Master’s theses topics 2022-2023

04 05 2022

Rare earth combined with electricity production in a fuel cell
Rare earth elements (REEs) are considered to be critical metals by the EU due to risks associated with supply chain and increasing demand from clean-tech applications. More than 20% of REEs produced are consumed for producing NdFeB permanent magnets. Thus, end of life products containing rare-earth permanent magnets such as NdFeBs are important secondary resources from which REEs can be recycled.
Several processes – pyrometallurgical, hydrometallurgical and electrochemical, have been successfully demonstrated to recover critical metals from the magnets. This project aims to recover REEs from NdFeB magnets inside a configuration of a fuel cell. Such a process a) can be carried out at room temperature b) Does not consume acid and can thus be a closed loop process consistent with green chemistry principles c) Can also produce energy. The researcher will undertake the exciting and challenging task of constructing the REE-FC which will not only involve reactor construction but also working on finding thermodynamically the appropriate cathodic and anodic reactions to ensure the result of a spontaneous reaction with a reasonable cell voltage. The influence of several parameters – pH, concentration of ions, the chosen cathodic reaction, solution ionic strength on key outcomes such as power density, current efficiency and percentage of metal extraction will be systematically investigated.
Promotor : Prakash Venkatesan (Prakash.venkatesan@ulb.be)
References
1. Prototype of a scaled‐up microbial fuel cell for copper recovery, Journal of Chemical and Biotechnology, Volume92, Issue11 November 2017, 2817-2824
2. Selective electrochemical extraction of REEs from NdFeB magnet waste at room temperature, Green Chem., 2018,20, 1065-1073

An acid free closed-loop recycling of Lithium batteries
The imperative to decarbonize has propelled a massive push in the manufacture of electric vehicles. Recycling end of life batteries and incorporating recycled content into battery production are essential components of forging a sustainable and circular battery manufacturing. Various recycling processes based on the principles of pyro and hydrometallurgy have been developed hitherto to process end-of-life Li ion batteries. Hydrometallurgical processes are preferred over pyrometallurgical processes as they are less energy intensive. One of the key challenges in hydrometallurgical recovery of battery waste is to avoid excessive consumption of non-recyclable chemicals such as inorganic acid, reducing agents and precipitating agents.
The objective of this work is to create redox-mediated process in which the reagent used for extraction of metals from the battery waste would be recovered back in an electrochemical reactor. Simultaneously, the researcher will also work towards designing a reactor in which the extracted metals can be precipitated as metal hydroxides using membrane electrolysis. Using electrons as green reagents, the researcher will work towards developing a holistic closed-loop process for battery recycling. However, the chemistry developed in this flowsheet can be
widely applicable for metal extraction towards various waste streams. Thus, a significant portion of the research will also be dedicated towards understanding the reaction mechanisms.
Promotor : Prakash Venkatesan (Prakash.venkatesan@ulb.be)
References
1. Recycling lithium-ion batteries from electric vehicles, Nature 575(7781) (2019) 75-86.
2. Hydrometallurgical Processes for Recycling Spent Lithium-Ion Batteries: A Critical Review. ACS Sustainable Chemistry & Engineering 2018, 6 (11), 13611-13627

Leaching and Electrowinning of Tin from waste and by-products (Industrial collaboration with JGI Hydrometal)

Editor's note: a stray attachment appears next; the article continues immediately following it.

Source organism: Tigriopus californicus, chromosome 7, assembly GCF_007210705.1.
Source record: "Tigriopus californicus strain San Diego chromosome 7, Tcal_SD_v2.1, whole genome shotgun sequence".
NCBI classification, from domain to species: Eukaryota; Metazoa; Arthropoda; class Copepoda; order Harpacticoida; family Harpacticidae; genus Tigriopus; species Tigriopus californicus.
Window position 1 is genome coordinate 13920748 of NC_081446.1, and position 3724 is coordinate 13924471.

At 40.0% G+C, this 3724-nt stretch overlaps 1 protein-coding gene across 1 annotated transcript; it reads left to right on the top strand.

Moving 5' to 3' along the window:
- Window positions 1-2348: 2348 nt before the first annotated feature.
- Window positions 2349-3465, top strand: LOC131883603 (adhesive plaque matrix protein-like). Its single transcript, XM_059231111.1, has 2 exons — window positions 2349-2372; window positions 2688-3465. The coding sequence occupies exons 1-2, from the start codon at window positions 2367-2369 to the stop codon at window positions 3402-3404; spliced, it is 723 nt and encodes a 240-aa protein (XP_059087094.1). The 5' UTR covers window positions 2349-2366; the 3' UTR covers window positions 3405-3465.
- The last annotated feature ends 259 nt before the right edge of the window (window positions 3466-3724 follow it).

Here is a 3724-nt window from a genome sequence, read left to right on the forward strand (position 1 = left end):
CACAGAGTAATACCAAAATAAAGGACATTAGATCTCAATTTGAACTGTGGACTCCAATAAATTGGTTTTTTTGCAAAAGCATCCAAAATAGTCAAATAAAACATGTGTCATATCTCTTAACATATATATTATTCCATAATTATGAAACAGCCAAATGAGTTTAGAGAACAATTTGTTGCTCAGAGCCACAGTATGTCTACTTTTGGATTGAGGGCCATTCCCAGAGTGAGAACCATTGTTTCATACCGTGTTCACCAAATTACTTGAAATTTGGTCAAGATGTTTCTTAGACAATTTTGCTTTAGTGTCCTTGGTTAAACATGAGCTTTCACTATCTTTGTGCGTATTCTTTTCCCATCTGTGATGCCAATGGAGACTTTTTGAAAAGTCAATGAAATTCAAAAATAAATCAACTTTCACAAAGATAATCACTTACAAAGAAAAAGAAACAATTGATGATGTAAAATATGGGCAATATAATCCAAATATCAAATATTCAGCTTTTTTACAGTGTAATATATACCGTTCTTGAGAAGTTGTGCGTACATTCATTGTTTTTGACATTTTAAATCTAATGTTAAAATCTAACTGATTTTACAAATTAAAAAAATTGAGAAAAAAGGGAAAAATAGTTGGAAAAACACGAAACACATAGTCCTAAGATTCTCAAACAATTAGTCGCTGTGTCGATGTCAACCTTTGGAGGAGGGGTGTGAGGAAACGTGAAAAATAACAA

JGI Hydrometal is processing waste and by-products to recover non-ferrous metals among with tin. Tin oxide and hydroxide coming out hydrometallurgical processes are usually reduced using carbothermal process to produce metallic tin. Carbothermal reduction is done at a temperature above 1000°C. It consumes a lot of energy and emit CO2. JGI would like to evaluate the feasibility to reduce the tin oxide and hydroxide using an electrolysis process. The metallic tin obtained could be further purified in the electrorefining plant located in Engis (Hydrometal). Hydrometal produces a very high purity tin (99,999%) for the electronic industry. The student will work on the leaching and the electrolysis process to evaluate the feasibility.
Promotor : Prakash Venkatesan (Prakash.venkatesan@ulb.be)

Recycling critical metals from samarium cobalt magnet waste
Samarium cobalt magnets (SmCo) are resistive to corrosion, have excellent thermal stability and are increasingly used in consumer electronics, aerospace and medical technology. Recycling SmCo magnets can result not only in recovery of valuable critical metals but also lower the environmental footprint of primary mining. In this project, students will focus on designing an environmentally friendly hydrometallurgical recycling process that can selectively recover critical metals from the SmCo waste in a closed-loop manner. They will be trained to apply principles of green chemistry and will investigate leaching processes, followed by selective electrowinning of cobalt from the waste. The project will focus on recovering samarium in a high purity oxide form via precipitation and in investigating the fundamentals of cobalt electrodeposition and the role of impurities.
Promotor : Prakash Venkatesan (Prakash.venkatesan@ulb.be)

Iron metal production by direct electroreduction of iron ore
The direct electroreduction of iron oxide to produce metallic iron (ULCOS project) is truly a fascinating field of research and offers a breakthrough alternative to the existing status quo of blast furnace based iron production. The reaction happens in alkaline media and the mechanism of electroreduction -ie, solid state direct reduction is yet to explored in detail. Furthermore, a lot of other sources such as bauxite residue can be directly used to produce metallic iron via this method. The students will work on firstly understanding the fundamental reaction mechanism of direct electroreduction of iron from iron oxide in alkaline media.
Promotor : Prakash Venkatesan (Prakash.venkatesan@ulb.be)

Anodic dissolution and electrodeposition of metal oxides/sulfides in deep eutectic solvents